The evidence on record does not prove beyond all reasonable doubt that Manuel Valencia is in any way responsible for the death of Vitaliano Kempis. The testimony of Avelino Fajardo in this respect is wholly unreliable. The witnesses who could have corroborated him, Teofilo Lopez and his cousin Peping or Jose de Leon, were not called to testify. There is no explanation why Teofilo Lopez was not summoned to testify. The allegation that his whereabouts is unknown is hardly convincing. Avelino Fajardo’s report to the detectives made many days after the finding of the remains of Vitaliano Kempis that he heard that his cousin Peping was liquidated, appears to strengthen the suspicion that the existence of his cousin Peping is a figment of his imagination.
There are indications to the effect that Avelino Fajardo appears to be more responsible for the death of Vitaliano Kempis than appellant Manuel Valencia and it is regrettable that his exclusion as one of those accused of the murder of Vitaliano Kempis should preclude the prosecution from accusing him again. His conduct and the conduct of his companion Teofilo Lopez belie his story as to the alleged hold- up on the night of October 19, 1945, in Baliwag. Neither he nor Teofilo Lopez had reported the incident to the authorities. There was absolutely no reason for them to be afraid of being implicated for any offense that, at the time, involved only the forcible taking of the car. They did not report the incident to the wife of Vitaliano Kempis. Instead, Avelino Fajardo went to hide in Nueva Ecija and in other places, and it took the authorities weeks before locating and arresting him.
Avelino Fajardo has not given any explanation as to how he was able to help the detectives locate the Hudson car in the repair shop of Irineo Santos. The testimony of the latter gives the lacking explanation and points to Avelino Fajardo as one of those responsible for the bringing of the car to the repair shop, and that explanation is incompatible with the story of the hold-up.
There is absolutely no explanation why Avelino Fajardo would want to know the burial place of the deceased Vitaliano Kempis, and neither would he explain why his cousin Peping should have such definite knowledge and desire to impart that knowledge to Avelino Fajardo. The latter’s knowledge of the place is rather a circumstantial evidence that shows that Avelino Fajardo had been a personal witness, if not a protagonist, in the burial.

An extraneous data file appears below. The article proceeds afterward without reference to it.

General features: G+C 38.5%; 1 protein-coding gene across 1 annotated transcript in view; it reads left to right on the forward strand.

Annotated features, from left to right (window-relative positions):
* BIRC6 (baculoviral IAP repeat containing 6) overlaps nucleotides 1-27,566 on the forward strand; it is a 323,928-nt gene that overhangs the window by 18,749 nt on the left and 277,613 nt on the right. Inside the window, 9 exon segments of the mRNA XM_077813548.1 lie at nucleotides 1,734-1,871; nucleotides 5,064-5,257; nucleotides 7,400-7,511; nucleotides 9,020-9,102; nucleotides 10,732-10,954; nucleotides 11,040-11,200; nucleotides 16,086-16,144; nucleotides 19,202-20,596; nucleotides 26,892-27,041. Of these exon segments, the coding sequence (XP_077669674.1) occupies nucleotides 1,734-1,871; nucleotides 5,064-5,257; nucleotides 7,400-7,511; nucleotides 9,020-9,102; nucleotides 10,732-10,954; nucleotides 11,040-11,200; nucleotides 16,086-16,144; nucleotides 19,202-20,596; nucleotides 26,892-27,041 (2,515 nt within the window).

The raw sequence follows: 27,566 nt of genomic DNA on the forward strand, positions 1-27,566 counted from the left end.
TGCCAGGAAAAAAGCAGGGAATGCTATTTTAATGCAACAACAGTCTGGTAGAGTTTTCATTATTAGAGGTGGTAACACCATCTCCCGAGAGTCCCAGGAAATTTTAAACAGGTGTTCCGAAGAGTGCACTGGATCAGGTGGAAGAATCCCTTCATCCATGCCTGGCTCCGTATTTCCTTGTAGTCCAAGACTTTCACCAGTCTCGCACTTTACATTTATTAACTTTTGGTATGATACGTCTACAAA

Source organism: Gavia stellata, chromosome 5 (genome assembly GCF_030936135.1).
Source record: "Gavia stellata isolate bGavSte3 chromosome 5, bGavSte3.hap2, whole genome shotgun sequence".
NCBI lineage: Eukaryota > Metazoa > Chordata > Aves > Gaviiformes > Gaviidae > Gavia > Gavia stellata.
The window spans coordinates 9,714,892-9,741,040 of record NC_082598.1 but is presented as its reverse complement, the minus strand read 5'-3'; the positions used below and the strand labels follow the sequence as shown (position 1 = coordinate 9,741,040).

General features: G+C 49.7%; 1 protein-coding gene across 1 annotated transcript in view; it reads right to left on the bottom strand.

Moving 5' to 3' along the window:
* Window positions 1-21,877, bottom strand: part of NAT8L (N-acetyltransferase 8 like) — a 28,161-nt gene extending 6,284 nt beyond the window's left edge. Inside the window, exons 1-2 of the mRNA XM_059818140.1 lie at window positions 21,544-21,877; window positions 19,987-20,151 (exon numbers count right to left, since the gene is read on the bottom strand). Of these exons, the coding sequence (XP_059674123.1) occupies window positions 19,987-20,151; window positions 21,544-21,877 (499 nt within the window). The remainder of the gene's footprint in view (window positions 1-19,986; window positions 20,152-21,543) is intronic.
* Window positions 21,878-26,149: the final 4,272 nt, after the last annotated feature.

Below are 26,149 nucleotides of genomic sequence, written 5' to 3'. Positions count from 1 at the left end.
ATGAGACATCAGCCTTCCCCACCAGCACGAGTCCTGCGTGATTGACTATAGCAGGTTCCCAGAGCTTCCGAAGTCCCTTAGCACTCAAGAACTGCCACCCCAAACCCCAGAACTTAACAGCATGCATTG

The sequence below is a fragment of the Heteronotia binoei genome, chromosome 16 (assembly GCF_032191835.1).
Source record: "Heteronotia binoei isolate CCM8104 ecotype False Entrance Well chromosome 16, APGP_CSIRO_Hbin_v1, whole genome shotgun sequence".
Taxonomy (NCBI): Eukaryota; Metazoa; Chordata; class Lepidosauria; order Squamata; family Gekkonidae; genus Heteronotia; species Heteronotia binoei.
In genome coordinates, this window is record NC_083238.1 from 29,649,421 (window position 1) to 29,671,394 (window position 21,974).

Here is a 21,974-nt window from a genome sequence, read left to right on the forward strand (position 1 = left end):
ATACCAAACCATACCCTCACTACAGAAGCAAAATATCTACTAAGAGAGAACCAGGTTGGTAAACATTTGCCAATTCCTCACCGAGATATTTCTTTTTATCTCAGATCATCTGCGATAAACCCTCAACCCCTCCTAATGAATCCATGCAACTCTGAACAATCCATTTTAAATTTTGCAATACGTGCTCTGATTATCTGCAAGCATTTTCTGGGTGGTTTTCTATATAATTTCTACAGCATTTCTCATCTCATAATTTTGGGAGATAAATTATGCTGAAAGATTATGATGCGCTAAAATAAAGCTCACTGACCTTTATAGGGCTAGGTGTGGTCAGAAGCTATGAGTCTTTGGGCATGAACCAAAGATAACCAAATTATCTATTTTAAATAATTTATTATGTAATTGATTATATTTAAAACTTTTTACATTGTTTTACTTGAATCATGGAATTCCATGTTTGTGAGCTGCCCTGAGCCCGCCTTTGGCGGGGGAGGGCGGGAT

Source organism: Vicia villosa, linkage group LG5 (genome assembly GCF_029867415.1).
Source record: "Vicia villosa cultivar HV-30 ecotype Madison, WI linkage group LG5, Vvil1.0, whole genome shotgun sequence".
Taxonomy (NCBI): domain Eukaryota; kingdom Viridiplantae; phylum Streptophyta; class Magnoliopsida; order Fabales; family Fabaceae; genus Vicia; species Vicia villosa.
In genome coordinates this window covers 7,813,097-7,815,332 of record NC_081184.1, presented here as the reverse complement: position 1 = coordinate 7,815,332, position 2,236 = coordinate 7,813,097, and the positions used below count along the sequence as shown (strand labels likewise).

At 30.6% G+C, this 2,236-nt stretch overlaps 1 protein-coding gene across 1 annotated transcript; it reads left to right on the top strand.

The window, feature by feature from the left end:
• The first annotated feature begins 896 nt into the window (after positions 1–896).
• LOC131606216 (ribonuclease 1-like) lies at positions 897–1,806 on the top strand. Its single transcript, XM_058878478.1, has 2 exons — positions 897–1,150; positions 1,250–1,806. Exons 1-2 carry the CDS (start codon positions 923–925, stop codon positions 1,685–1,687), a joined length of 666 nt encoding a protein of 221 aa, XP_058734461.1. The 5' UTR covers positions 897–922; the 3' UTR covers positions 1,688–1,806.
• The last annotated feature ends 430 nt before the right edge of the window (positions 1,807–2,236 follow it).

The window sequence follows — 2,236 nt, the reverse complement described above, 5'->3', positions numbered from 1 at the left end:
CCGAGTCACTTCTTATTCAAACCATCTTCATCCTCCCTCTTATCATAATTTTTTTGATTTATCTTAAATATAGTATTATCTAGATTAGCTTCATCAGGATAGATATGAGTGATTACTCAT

His posing before Ireneo Santos in the morning of October 20, 1945, as Manuel Valencia, instead of presenting himself with his true name, could be attributed only to a guilty conscience.
If there was no illegality to be hidden, there was no reason for him to assume a false name, with which he could have evaded responsibility, and throw it into another, and he could not think of a better scapegoat than Manuel Valencia whose name, because of the fact that the latter defrauded him of P5,000, the value of the morphine tablets, would have been constantly looming in his memory and imagination for purposes of retaliation.
At the hearing of the case on October 9, 1947, the prosecution brought up the question as to whether or not the appeal should be dismissed because of appellant’s escape on August 24, 1947, from the provincial jail in Malolos, without, however, making any move on the matter, leaving it entirely to the discretion of this Court, under section 8 of Rule 120, considering appellant’s subsequent recapture.
Appellant’s attorney de oficio argued vigorously against the dismissal of the appeal upon the plea that appellant is innocent, explaining that his escape was motivated by the desire of eluding the punishment meted out to him by a judgment the injustice of which appeared to him revolting. According to the official report of the provincial warden, appellant took advantage of a mass jail break which had taken place in Malolos on August 24, 1947, but he was recaptured, together with three other detainees, two hours after the jail break. The circumstances of this case do not justify dismissal of the appeal which, upon the conclusion we have arrived at on the merits of the case, would entail a clear miscarriage of justice.
The appealed decision is reversed and appellant Manuel Valencia is acquitted.
, Paras, Feria, Pablo, Bengzon and Briones, JJ.
, dissenting:chanrob1es virtual 1aw library
I dissent. I am satisfied beyond reasonable doubt that the appellant was an active participant in the crime even though Avelino Fajardo was "more guilty." The exclusion of the latter from the prosecution is indeed a very shocking miscarriage of justice, but this does not justify the discharge of one less guilty.